CategoryApple

CMRA looks to bring Dick Tracy-style video to Apple Watch

Read the earliest thoughts on the yet-to-be-released Apple Watch from back in the day and you’ll see countless references to Dick Tracy’s “two-way wrist radio.” But better yet, why stop at radio? Why shouldn’t Apple add actual video chat to its new watch? Given the company’s investment in FaceTime, it made perfect sense.

It never happened.

Blame the sluggish performance of the original watchOS, or Apple’s concern-slash-obsession with battery life, or a combination of the two, but we never got anything more than the ability to take your voice phone call from the watch. And it doesn’t look like that’s about to change anytime soon — even the Apple Watch Series 2 lacks any onboard camera(s).

Enter CMRA (think “camera” with most of the vowels removed.) It’s a strap for the Apple Watch that includes not one, but two HD cameras — much like the front and rear camera on an iPhone or iPad — that let you take and share photos or video, including real-time video chat via the Glide app.

CMRA is the brainchild of a former Apple Watch engineer Shawn Grening and Glide CEO Ari Roisman. CMRA is on pre-order for $149 and includes a charging stand that will charge both the CMRA strap and the watch simultaneously. The strap is scheduled to be available in the Spring of 2017, at which time the price will be $249.

The company’s videos are impressive, but spring is a long time away. Even more impressive is the company’s claim that CMRA will support any Apple Watch running watchOS 3 or later. That includes the original Apple Watch.

If CMRA works as advertised, it looks to be an incredibly cool product. We’re in touch with the company and are looking forward to checking it out.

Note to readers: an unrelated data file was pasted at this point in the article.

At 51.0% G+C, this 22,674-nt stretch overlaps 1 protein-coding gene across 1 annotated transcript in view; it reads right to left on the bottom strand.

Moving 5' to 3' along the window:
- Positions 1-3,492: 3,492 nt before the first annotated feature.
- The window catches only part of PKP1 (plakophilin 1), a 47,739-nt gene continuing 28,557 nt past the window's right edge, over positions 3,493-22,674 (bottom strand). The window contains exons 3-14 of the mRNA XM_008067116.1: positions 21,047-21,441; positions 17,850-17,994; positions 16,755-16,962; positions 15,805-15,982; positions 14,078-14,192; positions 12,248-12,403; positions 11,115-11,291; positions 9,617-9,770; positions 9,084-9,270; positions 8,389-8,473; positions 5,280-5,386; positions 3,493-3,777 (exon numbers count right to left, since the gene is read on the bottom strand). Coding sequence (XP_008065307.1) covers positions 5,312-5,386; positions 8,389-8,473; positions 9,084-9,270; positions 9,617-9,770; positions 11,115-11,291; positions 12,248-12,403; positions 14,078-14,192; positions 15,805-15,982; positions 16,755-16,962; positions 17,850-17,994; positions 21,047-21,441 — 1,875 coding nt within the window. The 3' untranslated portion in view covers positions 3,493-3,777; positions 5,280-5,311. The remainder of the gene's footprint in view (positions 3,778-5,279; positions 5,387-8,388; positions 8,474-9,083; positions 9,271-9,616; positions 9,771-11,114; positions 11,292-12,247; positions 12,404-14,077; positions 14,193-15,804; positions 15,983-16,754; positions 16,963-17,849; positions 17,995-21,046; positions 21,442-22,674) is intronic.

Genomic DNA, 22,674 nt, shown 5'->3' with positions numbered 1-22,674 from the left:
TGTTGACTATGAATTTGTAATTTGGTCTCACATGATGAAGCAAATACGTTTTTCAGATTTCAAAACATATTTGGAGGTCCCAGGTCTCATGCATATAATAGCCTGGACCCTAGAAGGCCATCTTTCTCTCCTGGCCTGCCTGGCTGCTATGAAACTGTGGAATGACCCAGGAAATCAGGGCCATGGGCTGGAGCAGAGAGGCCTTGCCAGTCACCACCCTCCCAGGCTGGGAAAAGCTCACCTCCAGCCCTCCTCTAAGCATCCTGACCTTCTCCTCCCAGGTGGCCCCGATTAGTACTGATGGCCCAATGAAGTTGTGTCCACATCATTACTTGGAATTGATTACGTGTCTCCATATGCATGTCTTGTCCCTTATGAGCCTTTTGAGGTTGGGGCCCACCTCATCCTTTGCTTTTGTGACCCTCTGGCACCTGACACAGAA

‘Hello again:’ Apple event scheduled for October 27th

As expected, Apple announced an October event, set for Thursday the 27th, and likely to be the last held in its Cupertino Town Hall.

The company is widely anticipated to announce updates to the Mac lineup, which has grown long in the tooth. The invitation for the event reads “hello again,” a clear nod to the message that introduced both the original Macintosh as well as the first iMac. The use of that phrase would suggest that Apple is presenting something similarly important — something similarly worthy of an “introduction.” Using that special phrase for anything less would be disappointing.

The question is: How many Macs will be updated. The Mac Pro and Mac mini have gone especially long without a refresh and Apple’s attention to these products will likely be viewed as indicators of how seriously the company takes the markets they serve — especially the pro market.

Also to watch: Will new Macs follow the iPhone in getting rid of the headphone jack? (Almost certainly not.) Will they trade in the MacSafe connector in favor of a USB-C port? (Probably.) Will the function key row be replaced by a dynamic LCD or e-ink panel? (Maybe.) Only time (and Tim Cook) will tell.

The event will be streamed live on AppleTV and from the Apple website.

How my Apple Watch saved my life (really)

I had a health scare a couple months ago. I haven’t talked about it to many people, not because I want to keep it secret, but because that kind of sharing just doesn’t come naturally to me.

Writing about it is a different story, however; like any journalist worth his salt, I can’t resist a good story — even if it’s my own. So I wrote about it for Macworld, and I’ll share it with you all that way.
For the record, I feel great. I have no restrictions on what I can do, other than take one little pill every day. That’s a small price to pay for remaining upright.

I can’t tell you how much it’s meant to me to have my wonderful family through all this — especially Judy, who for some reason I still don’t fully understand, wants me to stay alive as long as possible (despite my reminder that I’m worth a lot more dead.) She is — as always — my rock, my center and my soulmate.
Anyway, if you want to know the story, here you go.

Parallels Desktop celebrates 10 years of putting Windows on your Mac

Parallels is celebrating the 10th anniversary of its virtualization software, Parallels Desktop. With Apple’s switch to Intel processors, running Windows on the Mac became possible, but it was Parallels that made it not just practical, but powerful. Adding innovative features that integrated Mac features into the Windows environment, Parallels arguably made running Windows on a Mac even better than on a standard PC.